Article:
Problem Solving in Sport Translated to Business

Problem Solving in Sport Translated to Business

There is a very old military saying that “The plan never survives first contact with the enemy”. In other words, the plan is important but the ability to react, adapt and problem-solve is arguably more important.

How good you are at problem-solving is critical, but equally important is asking – “Are you solving the right problem?”. Generally, performance teams in both sport and business fall into one of five groups. Here, Dr. Fergus Connolly shares the five models of how he assesses problem solving in professional sports teams and the lessons that can be learnt for business and career success.

1) Not Accurate. Not Precise.

Problem Solving in Sport Translated to Business

Are you simply ticking boxes? Do you test random things with little real direction? Do you have a battery of tests that are done, but really the data is not collected at the right time, or not with precision? In other words, useless data? The end result is you’re doing lots of things, but it’s not really making a difference or impacting the bottom line or score board.

“The Shotgun approach”


2) Accurate. Not Precise.

Problem Solving in Sport Translated to Business

In this case you have a good understanding of performance, and perhaps a very good Game Model and Athlete Model. However, your knowledge or precision in problem solving is not sufficient. An example might be a preponderance of player cramping. Your players cramp quite often in games. You identify the issue correctly and attack the problem by throwing a number of solutions at it – hydration, lactate testing, FMS etc. However, you are not precise enough to look at biochemical imbalances and dietary habits. Very close, but still not, sadly, solving the problem. Figured the problem out, but not smart enough approach.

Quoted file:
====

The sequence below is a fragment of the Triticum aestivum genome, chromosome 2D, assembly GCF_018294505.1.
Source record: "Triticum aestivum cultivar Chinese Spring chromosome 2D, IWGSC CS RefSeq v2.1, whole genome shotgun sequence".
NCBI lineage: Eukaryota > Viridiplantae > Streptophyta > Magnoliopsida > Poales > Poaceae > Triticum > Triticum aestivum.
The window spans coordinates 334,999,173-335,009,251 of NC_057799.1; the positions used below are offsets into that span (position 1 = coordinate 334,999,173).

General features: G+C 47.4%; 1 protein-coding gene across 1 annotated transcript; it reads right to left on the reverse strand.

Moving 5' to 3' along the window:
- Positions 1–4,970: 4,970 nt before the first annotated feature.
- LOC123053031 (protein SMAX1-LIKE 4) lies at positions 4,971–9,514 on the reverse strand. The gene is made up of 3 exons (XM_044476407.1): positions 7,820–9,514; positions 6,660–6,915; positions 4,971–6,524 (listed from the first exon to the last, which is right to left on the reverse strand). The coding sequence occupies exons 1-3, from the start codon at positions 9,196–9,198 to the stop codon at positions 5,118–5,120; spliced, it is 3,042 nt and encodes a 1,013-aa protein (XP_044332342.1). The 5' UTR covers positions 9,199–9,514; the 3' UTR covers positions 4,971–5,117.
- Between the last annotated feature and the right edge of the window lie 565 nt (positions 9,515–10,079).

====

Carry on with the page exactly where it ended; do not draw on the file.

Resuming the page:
“Absence of Knowledge”


3) Not Accurate. Precise

Problem Solving in Sport Translated to Business

You are doing some testing, assessments really well, however you’re solving the wrong problem. Let’s say for example, your S&C program is excellent. You monitor and test with great care and detail, analyse the results well. The team play well, but you appear to make mistakes late in games. The coaching reaction is more fitness work, when upon a closer look the real issue is more related to psychological errors – but you have no methodology for psychological profiling. This is being accurate, but not precise.

“Incomplete Solutions”


4) Clueless.

Problem Solving in Sport Translated to Business

I hope you’re not in this group, but unfortunately this group is more common than we’d like to admit. These teams may or may not have any serious intention of getting better, or if they do have neither addressed the problem properly nor identified the source.

“Completely”


5) Accurate. Precise.

Problem Solving in Sport Translated to Business

These teams have a very good game model, player model and clear SOP’s (Standard Operating Procedures), even if not in name. These teams address problems logically, holistically using a clustered system of skills. They will constantly review without fear or favor, finding the best solutions and most of all doing it efficiently.

“Refined Holistic Problem Solvers”

In the competitive worlds of sport and business we can plan, but we have to be able to adapt and solve problems. You are problem solver.

 

This article was written by Dr. Fergus Connolly, one of the world’s foremost human performance thought leaders and influencers, and has applied performance science with leading sports, military, and business teams. He is the only coach to have full times roles in every major sport, including soccer (Liverpool, Bolton Wanderers), professional and college football (San Francisco 49s and University of Michigan) and rugby (Welsh national team). For more information on Dr Connolly here.


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